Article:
by Marina Hill
Hudson sat on the dirty plastic seat on the six train on November sixth, riding downtown to work. Middle of the week. Saturday could not come faster even if it wanted to. Saturday knew it was most desired and loved to play the tease—cheeky bastard. New Yorkers shoved their way into the subway car and scanned the area for a vacant seat. The jostling train made the lady to his left bump his shoulder. Lady offered an apologetic smile and focused on her iPhone screen.
Hudson twirled his phone in his hands, then pulled out AirPods from his pocket. He flipped open the case and started to tug them out, until a flash on Lady’s screen caught his attention. She looked at him and giggled.
“Are these yours?” she asked.
He attempted a smile. “I think so.”
She angled her screen at him. “Star-Lord’s AirPods?”
He shut his eyes. Busted. Hudson was technologically behind on how these things worked. “I was—sixteen and I still don’t know how to change it.”
Lady raised her brows and studied his face. “Didn’t Guardians of the Galaxy come out in 2014?”
Busted again. Of course it did. And she knew that. And of course Hudson wasn’t sixteen years old in 2014. Lady knew that, too, and he wasn’t sure if he was supposed to feel offended. He wasn’t.
“The comics didn’t,” he blurted. “They first appeared in 1969, but Star-Lord wasn’t written until the seventies, but—” Hudson huffed. “I realize I’m not making myself sound any less dorky.”
Lady laughed again and tucked one of her dozens of braids behind her ear. “I’m Grace.”
He grinned a grin that didn’t require much energy this time. “Hudson.”
“Hudson, like the Hudson River.”
“And River, like River Phoenix,” he blurted. Would she even know who River Phoenix was? Hudson had a thing for loving plenty of dead actors. Something about posthumous honoring.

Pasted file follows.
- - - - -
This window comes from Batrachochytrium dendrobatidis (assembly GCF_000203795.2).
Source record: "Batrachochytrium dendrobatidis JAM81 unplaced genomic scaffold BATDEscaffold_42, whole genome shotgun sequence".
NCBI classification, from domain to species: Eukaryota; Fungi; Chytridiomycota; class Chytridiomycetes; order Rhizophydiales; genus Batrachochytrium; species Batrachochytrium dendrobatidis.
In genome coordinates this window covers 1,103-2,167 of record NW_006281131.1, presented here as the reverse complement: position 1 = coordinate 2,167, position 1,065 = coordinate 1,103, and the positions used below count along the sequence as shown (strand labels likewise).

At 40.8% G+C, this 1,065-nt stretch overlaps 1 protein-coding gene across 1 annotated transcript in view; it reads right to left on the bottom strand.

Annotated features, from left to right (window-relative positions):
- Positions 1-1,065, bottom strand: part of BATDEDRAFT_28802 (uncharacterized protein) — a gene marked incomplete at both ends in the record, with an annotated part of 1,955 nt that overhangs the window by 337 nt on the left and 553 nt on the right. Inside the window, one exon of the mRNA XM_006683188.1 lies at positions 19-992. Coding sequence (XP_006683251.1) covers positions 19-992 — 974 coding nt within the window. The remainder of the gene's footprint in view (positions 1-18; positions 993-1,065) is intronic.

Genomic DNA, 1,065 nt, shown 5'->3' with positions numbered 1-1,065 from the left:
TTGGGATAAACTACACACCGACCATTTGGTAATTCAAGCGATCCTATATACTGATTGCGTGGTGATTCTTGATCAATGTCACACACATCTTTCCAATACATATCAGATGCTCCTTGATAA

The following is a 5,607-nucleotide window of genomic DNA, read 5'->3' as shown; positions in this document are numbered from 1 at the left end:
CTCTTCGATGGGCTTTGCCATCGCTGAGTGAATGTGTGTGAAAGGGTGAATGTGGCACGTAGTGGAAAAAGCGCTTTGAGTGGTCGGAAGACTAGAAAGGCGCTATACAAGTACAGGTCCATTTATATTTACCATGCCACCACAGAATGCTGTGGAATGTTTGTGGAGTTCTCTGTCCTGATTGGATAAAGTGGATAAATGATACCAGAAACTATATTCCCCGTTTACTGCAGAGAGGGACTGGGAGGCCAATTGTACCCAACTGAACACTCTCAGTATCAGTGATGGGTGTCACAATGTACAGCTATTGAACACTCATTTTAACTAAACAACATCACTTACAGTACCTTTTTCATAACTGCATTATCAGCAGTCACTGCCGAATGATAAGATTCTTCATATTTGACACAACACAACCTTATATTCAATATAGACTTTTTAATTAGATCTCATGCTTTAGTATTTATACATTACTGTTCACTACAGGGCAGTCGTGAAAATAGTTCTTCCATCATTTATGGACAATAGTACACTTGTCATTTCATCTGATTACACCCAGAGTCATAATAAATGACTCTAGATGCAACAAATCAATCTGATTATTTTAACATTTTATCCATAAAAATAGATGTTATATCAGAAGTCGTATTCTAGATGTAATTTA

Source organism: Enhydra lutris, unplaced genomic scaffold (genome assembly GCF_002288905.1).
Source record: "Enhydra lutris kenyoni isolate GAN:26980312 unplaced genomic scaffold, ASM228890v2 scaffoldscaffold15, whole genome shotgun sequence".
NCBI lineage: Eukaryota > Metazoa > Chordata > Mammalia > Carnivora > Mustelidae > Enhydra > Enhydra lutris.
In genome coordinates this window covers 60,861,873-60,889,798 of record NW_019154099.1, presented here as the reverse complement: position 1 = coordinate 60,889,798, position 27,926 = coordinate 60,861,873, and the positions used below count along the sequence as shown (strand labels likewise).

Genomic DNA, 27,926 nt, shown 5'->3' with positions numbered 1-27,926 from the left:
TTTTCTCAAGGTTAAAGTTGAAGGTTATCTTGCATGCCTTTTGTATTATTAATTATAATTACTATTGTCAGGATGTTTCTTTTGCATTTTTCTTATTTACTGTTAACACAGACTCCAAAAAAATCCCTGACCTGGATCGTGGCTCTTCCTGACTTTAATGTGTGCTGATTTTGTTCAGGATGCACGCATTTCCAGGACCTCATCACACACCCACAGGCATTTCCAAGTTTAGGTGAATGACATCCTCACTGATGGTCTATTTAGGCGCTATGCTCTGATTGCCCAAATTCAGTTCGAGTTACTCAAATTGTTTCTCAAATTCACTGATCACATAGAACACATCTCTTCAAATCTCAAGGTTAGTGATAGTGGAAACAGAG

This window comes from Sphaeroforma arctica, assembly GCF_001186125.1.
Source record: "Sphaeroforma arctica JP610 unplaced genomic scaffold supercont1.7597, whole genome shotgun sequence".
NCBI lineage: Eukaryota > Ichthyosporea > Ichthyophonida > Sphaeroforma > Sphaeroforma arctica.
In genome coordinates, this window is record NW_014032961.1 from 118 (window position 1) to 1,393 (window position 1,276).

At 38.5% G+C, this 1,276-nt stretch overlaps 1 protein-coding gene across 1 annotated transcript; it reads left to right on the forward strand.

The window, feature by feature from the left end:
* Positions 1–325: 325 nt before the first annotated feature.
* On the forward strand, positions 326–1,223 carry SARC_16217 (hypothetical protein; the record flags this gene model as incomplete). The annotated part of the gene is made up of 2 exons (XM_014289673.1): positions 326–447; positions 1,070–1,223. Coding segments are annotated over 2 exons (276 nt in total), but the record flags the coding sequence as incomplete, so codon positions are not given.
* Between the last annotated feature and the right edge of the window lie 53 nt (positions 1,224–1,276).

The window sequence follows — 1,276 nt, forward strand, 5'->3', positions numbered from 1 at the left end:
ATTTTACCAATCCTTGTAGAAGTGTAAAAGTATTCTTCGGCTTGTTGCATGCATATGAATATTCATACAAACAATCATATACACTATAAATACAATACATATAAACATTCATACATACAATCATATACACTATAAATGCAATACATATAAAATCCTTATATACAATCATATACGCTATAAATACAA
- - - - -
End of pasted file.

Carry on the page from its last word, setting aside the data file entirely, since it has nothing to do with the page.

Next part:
“Stand By Me sucked,” said Grace.
Hudson raised his brows high as the train stumbled to a stop. Sixty-eighth street. He still had a ways to go until forty-second, like most of the train. He pushed his glasses up the bridge of his nose. “You might be the only person on the entire planet who thinks that.”
Grace shrugged. “Maybe. Little Nikita is one of Phoenix’s better movies.”
Hudson had been told once or twice that he resembled River Phoenix. He wasn’t angry about that,but he looked like the My Own Private Idaho River Phoenix.
“I don’t think I’ve seen that one,” he confessed.
“You’ll have to,” she said, taking a marker out of her The New Yorker tote bag. Hudson thought that just about every New York City hipster owned one of those—the type of New Yorkers who watched the news when they got home from work. She took Hudson’s hand and scribbled on his palm.
What year was it? People did this in, like, he didn’t know. The old days. These were new days. The train stumbled to another stop on Fifty-ninth Street. Half the train started to empty out. A lot of connections here. Grace folded Hudson’s fingers into his palm.
“Text me,” she said, which pulled him back through time to the new days; Hudson preferred calling. “And we can watch it.”
Grace rose and slung her tote over her shoulder.
Hudson squared his shoulders. It was his turn to respond. He looked between his palm and the woman and curled his hand tighter as his heart loosened and fluttered. “Oh, yeah. Yeah, I will.”
Grace smiled and stepped off the train.“Stand clear of the closing doors, please.”
by Jeff Hersch
Marina Hill is a writer and artist with unconventional tastes; she craves the undiscovered and the ignored. If she isn’t daydreaming about her next story, she’s studying history or yearning to dash into the forest, build a farm, and never look back. Marina has a published poetry collection in addition to over a dozen publications of other works. She never lives in one spot for too long and loves to travel with her husky she named after Aang’s flying bison, Appa.
Jeff Hersch provides analog collages for the modern being. Like his thoughts, these pieces are often constructed in short, frantic spurts of energy, with bursts of self-doubt, though calm and subtle. Also like his thoughts, these pieces represent everyday observations and conclusions about the vast world that erratically suffocates us, with little time for a quick escape or chance to relax, as we are currently inhabiting an advanced state of infinite stimulus.
His works lend themselves to your own interpretation of meaning – if any – but should also serve as inspiration and demonstrate the simple notion that you too can and should create something/anything on a regular basis.
When he’s not hunched over his desk cutting and gluing clippings, Hersch finds the time to play in bands (Glazer, Civic Mimic, Postman Agitator) and volunteer as the executive director of Flemington DIY, a non-profit community arts space in the town he grew up in.